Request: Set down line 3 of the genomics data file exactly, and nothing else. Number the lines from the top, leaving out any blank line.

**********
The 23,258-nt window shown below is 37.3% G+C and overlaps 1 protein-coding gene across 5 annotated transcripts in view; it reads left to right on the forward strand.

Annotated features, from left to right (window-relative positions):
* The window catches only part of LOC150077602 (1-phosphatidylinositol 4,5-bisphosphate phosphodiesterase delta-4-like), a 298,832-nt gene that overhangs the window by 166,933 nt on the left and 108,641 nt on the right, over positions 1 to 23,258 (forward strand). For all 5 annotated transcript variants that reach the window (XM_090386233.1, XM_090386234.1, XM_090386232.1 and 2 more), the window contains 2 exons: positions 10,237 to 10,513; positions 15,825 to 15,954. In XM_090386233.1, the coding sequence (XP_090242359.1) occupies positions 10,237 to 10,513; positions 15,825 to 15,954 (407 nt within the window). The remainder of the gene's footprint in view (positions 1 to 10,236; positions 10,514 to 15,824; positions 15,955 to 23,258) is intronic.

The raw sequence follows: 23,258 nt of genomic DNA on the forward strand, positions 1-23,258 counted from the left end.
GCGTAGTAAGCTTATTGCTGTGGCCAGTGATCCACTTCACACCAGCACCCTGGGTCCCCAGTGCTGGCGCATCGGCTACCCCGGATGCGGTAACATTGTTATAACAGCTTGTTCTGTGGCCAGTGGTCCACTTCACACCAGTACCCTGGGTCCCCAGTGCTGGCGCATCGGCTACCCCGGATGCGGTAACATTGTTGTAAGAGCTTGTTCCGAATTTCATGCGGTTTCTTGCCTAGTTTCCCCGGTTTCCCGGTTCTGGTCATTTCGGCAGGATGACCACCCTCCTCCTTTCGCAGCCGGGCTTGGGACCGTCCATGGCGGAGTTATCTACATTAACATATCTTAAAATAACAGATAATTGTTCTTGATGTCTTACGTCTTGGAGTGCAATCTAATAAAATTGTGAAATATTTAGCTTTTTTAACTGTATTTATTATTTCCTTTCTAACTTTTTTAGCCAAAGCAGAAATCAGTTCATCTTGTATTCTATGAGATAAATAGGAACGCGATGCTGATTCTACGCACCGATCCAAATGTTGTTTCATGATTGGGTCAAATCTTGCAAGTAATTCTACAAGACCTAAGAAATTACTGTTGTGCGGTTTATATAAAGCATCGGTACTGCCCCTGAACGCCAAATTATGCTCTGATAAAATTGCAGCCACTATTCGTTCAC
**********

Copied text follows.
* The window catches only part of LOC150077602 (1-phosphatidylinositol 4,5-bisphosphate phosphodiesterase delta-4-like), a 298,832-nt gene that overhangs the window by 166,933 nt on the left and 108,641 nt on the right, over positions 1 to 23,258 (forward strand). For all 5 annotated transcript variants that reach the window (XM_090386233.1, XM_090386234.1, XM_090386232.1 and 2 more), the window contains 2 exons: positions 10,237 to 10,513; positions 15,825 to 15,954. In XM_090386233.1, the coding sequence (XP_090242359.1) occupies positions 10,237 to 10,513; positions 15,825 to 15,954 (407 nt within the window). The remainder of the gene's footprint in view (positions 1 to 10,236; positions 10,514 to 15,824; positions 15,955 to 23,258) is intronic.